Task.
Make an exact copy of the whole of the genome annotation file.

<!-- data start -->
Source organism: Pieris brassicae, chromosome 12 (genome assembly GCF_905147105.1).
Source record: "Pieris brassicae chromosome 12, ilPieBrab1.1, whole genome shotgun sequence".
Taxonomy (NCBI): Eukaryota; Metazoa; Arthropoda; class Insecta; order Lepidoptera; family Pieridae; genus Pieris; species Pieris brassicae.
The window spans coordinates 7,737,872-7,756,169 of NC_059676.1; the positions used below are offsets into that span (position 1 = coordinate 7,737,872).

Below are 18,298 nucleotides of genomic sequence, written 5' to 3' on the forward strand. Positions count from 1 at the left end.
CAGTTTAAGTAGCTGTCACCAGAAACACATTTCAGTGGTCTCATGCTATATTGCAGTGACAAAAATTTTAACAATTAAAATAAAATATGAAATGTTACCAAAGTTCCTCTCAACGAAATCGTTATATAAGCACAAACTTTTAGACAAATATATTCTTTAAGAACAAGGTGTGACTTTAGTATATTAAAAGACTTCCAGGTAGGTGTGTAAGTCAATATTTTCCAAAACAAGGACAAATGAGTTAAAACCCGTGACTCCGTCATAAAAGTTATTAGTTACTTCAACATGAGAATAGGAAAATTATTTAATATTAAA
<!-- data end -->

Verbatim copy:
Source organism: Pieris brassicae, chromosome 12 (genome assembly GCF_905147105.1).
Source record: "Pieris brassicae chromosome 12, ilPieBrab1.1, whole genome shotgun sequence".
Taxonomy (NCBI): Eukaryota; Metazoa; Arthropoda; class Insecta; order Lepidoptera; family Pieridae; genus Pieris; species Pieris brassicae.
The window spans coordinates 7,737,872-7,756,169 of NC_059676.1; the positions used below are offsets into that span (position 1 = coordinate 7,737,872).

Below are 18,298 nucleotides of genomic sequence, written 5' to 3' on the forward strand. Positions count from 1 at the left end.
CAGTTTAAGTAGCTGTCACCAGAAACACATTTCAGTGGTCTCATGCTATATTGCAGTGACAAAAATTTTAACAATTAAAATAAAATATGAAATGTTACCAAAGTTCCTCTCAACGAAATCGTTATATAAGCACAAACTTTTAGACAAATATATTCTTTAAGAACAAGGTGTGACTTTAGTATATTAAAAGACTTCCAGGTAGGTGTGTAAGTCAATATTTTCCAAAACAAGGACAAATGAGTTAAAACCCGTGACTCCGTCATAAAAGTTATTAGTTACTTCAACATGAGAATAGGAAAATTATTTAATATTAAA